Evaluating a Web Site Checklist BIOLOGY



Evaluating a Web Site Checklist

Purpose Questions Y/N

What is the purpose of the page? To inform, explain, persuade, sell a product?

2 Educational vs. commercial? How does this purpose affect the credibility of the page?

2 Does the page present fact, opinion, or propaganda?

2 Does the author use other sources to support the information presented?

2 Does the page present fact, opinion, or propaganda?

2 Does the author use other sources to support the information presented? 2 Are there other viewpoints presented? If the page is sponsored by a company or organization, could the information be biased to promote a particular agenda or sell a product? 2 Is there advertising on the page? Could the advertisers have influence over the content of the page? 2


Who is this page for? Experts, novices, professionals, or hobbyists?

2 How does the intended audience effect the reliability of the information?


Is this a personal vs. official association/ agency/ institutional or other organizational Web page? Who wrote the page?

2 What is the author's background? Does this make him/her qualified to write on the subject? 2 Have you seen this author's name in other sources?

2 (Include author searches in scholarly/academic I databases. Other sources can be reference resources like Who’s Who publications, Contemporary Author, and other various biographical tools.) Is the author affiliated with a larger institution?

2 Is there contact information for the author (e-mail as well as regular mailing address)? 2 Who is the sponsor?

1 Is the sponsor of the page reputable? How reputable?

1 Is there a link to information about the author or the sponsor? Directory of Associations, and other association directories.) 1 (Check resources like Associations Unlimited, World of Learning, If the page includes neither a signature nor indicates a sponsor, is there any other way to determine its origin the URL?) 1 (e.g. header or footer showing affilitation; edu, .com, .gov, .net, .org,; etc.; truncate back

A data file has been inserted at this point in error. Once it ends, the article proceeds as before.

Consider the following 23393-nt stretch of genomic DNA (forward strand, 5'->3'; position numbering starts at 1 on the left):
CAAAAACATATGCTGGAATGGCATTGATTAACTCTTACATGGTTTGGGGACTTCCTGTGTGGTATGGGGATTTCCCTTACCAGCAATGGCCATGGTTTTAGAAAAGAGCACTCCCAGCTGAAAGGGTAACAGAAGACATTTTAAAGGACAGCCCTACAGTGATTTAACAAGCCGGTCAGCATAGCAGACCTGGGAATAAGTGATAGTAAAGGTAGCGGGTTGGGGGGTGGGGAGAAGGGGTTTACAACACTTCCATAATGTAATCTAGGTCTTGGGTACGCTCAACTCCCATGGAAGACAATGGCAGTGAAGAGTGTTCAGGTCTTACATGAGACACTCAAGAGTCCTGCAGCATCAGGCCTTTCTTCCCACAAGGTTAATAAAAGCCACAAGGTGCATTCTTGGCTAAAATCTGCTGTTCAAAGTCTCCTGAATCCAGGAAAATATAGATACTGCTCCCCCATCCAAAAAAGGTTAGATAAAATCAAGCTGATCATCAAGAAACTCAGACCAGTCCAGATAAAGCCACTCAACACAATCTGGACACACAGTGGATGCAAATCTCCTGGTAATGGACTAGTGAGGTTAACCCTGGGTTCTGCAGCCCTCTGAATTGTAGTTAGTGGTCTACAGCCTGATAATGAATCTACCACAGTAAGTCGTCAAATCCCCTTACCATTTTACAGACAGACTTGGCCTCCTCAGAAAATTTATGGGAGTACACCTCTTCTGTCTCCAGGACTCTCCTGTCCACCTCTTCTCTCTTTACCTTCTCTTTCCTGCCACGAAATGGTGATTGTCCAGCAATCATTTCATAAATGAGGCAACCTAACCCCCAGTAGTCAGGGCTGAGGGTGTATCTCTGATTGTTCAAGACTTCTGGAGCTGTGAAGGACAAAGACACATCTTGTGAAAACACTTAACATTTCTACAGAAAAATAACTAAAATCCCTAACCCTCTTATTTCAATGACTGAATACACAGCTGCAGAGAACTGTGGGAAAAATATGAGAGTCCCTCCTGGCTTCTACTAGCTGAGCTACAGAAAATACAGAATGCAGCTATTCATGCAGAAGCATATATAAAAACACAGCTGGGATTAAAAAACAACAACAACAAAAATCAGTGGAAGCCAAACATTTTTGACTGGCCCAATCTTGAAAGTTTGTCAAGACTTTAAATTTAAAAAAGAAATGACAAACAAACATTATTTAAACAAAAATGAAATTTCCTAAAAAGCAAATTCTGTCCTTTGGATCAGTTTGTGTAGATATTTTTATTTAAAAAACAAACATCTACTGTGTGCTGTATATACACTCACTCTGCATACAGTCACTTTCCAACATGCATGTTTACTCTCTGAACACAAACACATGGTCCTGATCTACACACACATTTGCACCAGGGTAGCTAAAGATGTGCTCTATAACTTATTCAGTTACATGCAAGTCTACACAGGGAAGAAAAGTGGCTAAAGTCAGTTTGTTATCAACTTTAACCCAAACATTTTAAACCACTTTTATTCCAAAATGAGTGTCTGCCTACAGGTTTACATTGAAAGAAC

Does the information on the page update, substantiate, or add new information to what you have already found on your topic? 2 Is this primary or secondary information (based on primary information)? Is there any selection criteria for links included on the site? You will need to assess the credibility of linked pages as well.

2 Does the page provide information that is not available in print?

2 Can you verify the information with another source? 2 What topics are covered?

1 What does this page offer that is not found elsewhere?

1 What is its intrinsic value?

1 How in-depth is the material?



Is the page free of grammatical, spelling, or typographical errors? These type of errors may indicate that there are errors in the facts as well. 2 Is there an editor or someone who verifies/checks the information?



When was this page created? 2 When was it last updated? If done, when was the last update?

1 How current are the links? Have some expired or moved? Minimal ‘link rot.’ 1 Is the page current enough to meet the needs of your topic?



Are the sources of information scholarly vs. personal opinion? Are links to reputable sites / information? Is copyright for other works respected, or are there indications of plagiarism in the source? Are references cited or bibliography included? Check for external Web pages that link or contain a specific URL by searching the [


] at http://www.alltheweb.com. Find pages with 1 or more links in Google by searching

link: [URL].

References Cited

1. Beck, Susan E. The Good, the Bad, the Ugly: Evaluation Criteria Reference & Research Services Department, New Mexico State University Library. Updated September 21, 2003. http://lib.nmsu.edu/instruction/evalcrit.html. Accessed January 21, 2004. 2.

Using the Internet for Research

Accessed January 20, 2004.

(Tutorial): Evaluating Web Pages

. Central Reference Services, Main Library, University of Illinois Urbana-Champaign. Updated October 2, 2002. http://www.library.uiuc.edu/rex/instruction/Internet/internetresearch.htm .

Other Resources

Critically Analyzing Information Sources. Division of Reference Services, Olin Kroch Uris Libraries, Cornell University Library. Revised August 15, 2003. http://www.library.cornell.edu/okuref/research/skill26.htm. Accessed January 16, 2004. Evaluating Information Found on the Internet. The Sheridan Libraries of The Johns Hopkins University. 1996, updated 6/5/2002. http://www.library.jhu.edu/elp/useit/evaluate. Accessed January 16, 2004. Evaluating Web Pages: Techniques to Apply & Questions to Ask. UC Berkeley – Teaching Library Internet Workshops. 1996, updated 1/4/2004. http://www.lib.berkeley.edu/TeachingLib/Guides/Internet/Evaluate.html. Accessed January 16, 2004. Five Criteria for Evaluating Web pages. Division of Reference Services, Olin Kroch Uris Libraries, Cornell University Library. 1998. http://www.library.cornell.edu/okuref/webcrit.html. Accessed January 16, 2004. Web Research Evaluation Checklist. University Libraries, University of Louisville. Updated February 18, 2003. Accessed January 21, 2004. Created 2004, Melody Allison, Assistant Biology Librarian